Pan Flu and Civil Rights

Public health officials have long understood the potential dangers of a new flu virus and have for several years been advocating for a bill (House 108 in this session) that would strengthen our readiness for this emergency.  This is a bill that I support and it takes on greater urgency given the emergence of swine flu.

Recently, I’ve received a number of identical emails from constituents that do not specifically mention this bill but generally oppose mandatory health treatments and vaccinations related to the flu.  In August, I held a meeting with one of these constituents and Donna Moultrup, Belmont’s health officer, to discuss the concerns.  It was a useful meeting and clarified my understanding of the legislation and the issues.

Here is a summary of my further informed perspective.

I understand the risks involved in some health care procedures and generally believe that health procedures should be voluntary.  House 108 recognizes this principle and specifically provides that no one unwilling should be required to be treated or vaccinated.

Under existing law health officers already have the power to isolate or quarantine persons who have been exposed or are infected as necessary to protect the public (a necessity which becomes greater if people are unvaccinated or refuse treatment).  The bill clarifies these powers and also specifically provides that “isolation and quarantine orders must utilize the least restrictive means necessary to prevent a serious danger to public health”.   In practice, in a world of finite resources, the most likely public health measures to interrupt transmission will include cancellation of public events, the closing of some schools or work places and more rarely, the confinement of infected persons to their homes.

I think House 108 strikes a responsible balance between the need to control infection and the rights of individuals to self-determination, but as the legislation moves forward I’ll keep an ear open for ways in which it can be improved.

Other important benefits of House 108 include:

  • A definition of mobilization procedures in the case of a pandemic
  • Liability protection for health care providers and volunteers who assist in vaccination or treatment
  • Uninsurance elibility for quarantined persons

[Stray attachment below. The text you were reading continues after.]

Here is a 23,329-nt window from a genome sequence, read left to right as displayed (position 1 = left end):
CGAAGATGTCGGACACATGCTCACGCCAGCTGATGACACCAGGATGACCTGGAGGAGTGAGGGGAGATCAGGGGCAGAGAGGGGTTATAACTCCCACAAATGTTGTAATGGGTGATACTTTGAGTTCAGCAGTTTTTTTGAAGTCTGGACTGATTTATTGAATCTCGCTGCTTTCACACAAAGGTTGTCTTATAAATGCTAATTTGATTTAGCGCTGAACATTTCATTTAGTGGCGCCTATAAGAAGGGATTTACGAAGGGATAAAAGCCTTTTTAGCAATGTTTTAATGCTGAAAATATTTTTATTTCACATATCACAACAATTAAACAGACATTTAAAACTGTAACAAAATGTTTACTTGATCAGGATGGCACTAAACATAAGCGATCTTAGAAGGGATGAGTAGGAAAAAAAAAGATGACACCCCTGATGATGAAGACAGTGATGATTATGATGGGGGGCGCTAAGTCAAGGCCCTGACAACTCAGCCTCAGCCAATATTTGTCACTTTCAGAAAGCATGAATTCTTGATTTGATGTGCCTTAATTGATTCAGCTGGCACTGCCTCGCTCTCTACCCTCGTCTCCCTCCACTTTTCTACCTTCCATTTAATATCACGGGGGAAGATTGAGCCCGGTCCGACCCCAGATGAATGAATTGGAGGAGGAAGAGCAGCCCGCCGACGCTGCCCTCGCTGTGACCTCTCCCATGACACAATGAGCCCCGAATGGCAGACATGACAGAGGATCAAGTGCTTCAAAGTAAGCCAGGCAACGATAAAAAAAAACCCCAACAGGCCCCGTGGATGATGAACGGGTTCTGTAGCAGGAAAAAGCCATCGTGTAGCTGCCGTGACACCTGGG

• A moratorium on insurance collection paperwork, to streamline the provision of care
  • Reporting requirements for disease control purposes.

These are important measures that will strengthen our response to public health emergencies.

The latest version of the bill, which is likely to be acted on by the House tomorrow is House 4271. Under 4271, the authority to enforce any quarantine order resides with the Superior Court, effectively assuring judicial review of any unreasonable order. Here is a link to the official summary of the bill.

(Note: This post was originally published on August 8, but republished with the updated information regarding the expected House action.)

Published by Will Brownsberger

Will Brownsberger is State Senator from the Second Suffolk and Middlesex District.

2 replies on “Pan Flu and Civil Rights”

  1. I wonder if you could comment on what happens if quarantine is required and people live alone. Some people who live alone do not have access to others who can help. How do they get food and anything else that they may need to survive during the quarantine period?

    1. Good question. Actual house confinement would be exceedingly rare in practice and is only imaginable in the context of a formally organized effort including some kind of support. The bill is really designed to facilitate the participation of a broad group of volunteers to respond comprehensively in a way to helps people.

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